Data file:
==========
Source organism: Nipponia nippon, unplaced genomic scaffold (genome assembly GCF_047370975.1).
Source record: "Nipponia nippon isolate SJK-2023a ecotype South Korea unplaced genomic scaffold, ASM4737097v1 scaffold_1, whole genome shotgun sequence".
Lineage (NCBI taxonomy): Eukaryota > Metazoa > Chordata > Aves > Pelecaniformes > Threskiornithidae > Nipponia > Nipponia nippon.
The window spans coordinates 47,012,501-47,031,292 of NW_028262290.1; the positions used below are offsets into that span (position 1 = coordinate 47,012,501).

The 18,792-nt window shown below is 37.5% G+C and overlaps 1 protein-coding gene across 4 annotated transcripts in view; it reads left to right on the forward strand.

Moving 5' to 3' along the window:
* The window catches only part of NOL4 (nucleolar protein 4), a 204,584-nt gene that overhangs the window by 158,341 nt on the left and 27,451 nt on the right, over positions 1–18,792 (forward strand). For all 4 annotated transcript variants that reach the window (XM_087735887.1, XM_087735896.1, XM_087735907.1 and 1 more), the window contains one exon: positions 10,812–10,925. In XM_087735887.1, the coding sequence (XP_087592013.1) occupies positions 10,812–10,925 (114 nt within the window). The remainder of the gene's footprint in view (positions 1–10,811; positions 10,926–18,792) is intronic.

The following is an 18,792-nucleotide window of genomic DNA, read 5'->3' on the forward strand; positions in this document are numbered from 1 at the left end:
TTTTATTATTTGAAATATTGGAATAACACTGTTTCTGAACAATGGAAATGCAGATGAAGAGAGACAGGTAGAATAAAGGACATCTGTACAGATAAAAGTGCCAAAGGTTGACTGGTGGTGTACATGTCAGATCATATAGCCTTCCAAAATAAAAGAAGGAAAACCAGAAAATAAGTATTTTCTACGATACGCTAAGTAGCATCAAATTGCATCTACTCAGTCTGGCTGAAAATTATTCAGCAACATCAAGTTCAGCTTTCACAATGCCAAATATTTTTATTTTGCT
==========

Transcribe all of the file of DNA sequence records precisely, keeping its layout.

Source organism: Nipponia nippon, unplaced genomic scaffold (genome assembly GCF_047370975.1).
Source record: "Nipponia nippon isolate SJK-2023a ecotype South Korea unplaced genomic scaffold, ASM4737097v1 scaffold_1, whole genome shotgun sequence".
Lineage (NCBI taxonomy): Eukaryota > Metazoa > Chordata > Aves > Pelecaniformes > Threskiornithidae > Nipponia > Nipponia nippon.
The window spans coordinates 47,012,501-47,031,292 of NW_028262290.1; the positions used below are offsets into that span (position 1 = coordinate 47,012,501).

The 18,792-nt window shown below is 37.5% G+C and overlaps 1 protein-coding gene across 4 annotated transcripts in view; it reads left to right on the forward strand.

Moving 5' to 3' along the window:
* The window catches only part of NOL4 (nucleolar protein 4), a 204,584-nt gene that overhangs the window by 158,341 nt on the left and 27,451 nt on the right, over positions 1–18,792 (forward strand). For all 4 annotated transcript variants that reach the window (XM_087735887.1, XM_087735896.1, XM_087735907.1 and 1 more), the window contains one exon: positions 10,812–10,925. In XM_087735887.1, the coding sequence (XP_087592013.1) occupies positions 10,812–10,925 (114 nt within the window). The remainder of the gene's footprint in view (positions 1–10,811; positions 10,926–18,792) is intronic.

The following is an 18,792-nucleotide window of genomic DNA, read 5'->3' on the forward strand; positions in this document are numbered from 1 at the left end:
TTTTATTATTTGAAATATTGGAATAACACTGTTTCTGAACAATGGAAATGCAGATGAAGAGAGACAGGTAGAATAAAGGACATCTGTACAGATAAAAGTGCCAAAGGTTGACTGGTGGTGTACATGTCAGATCATATAGCCTTCCAAAATAAAAGAAGGAAAACCAGAAAATAAGTATTTTCTACGATACGCTAAGTAGCATCAAATTGCATCTACTCAGTCTGGCTGAAAATTATTCAGCAACATCAAGTTCAGCTTTCACAATGCCAAATATTTTTATTTTGCT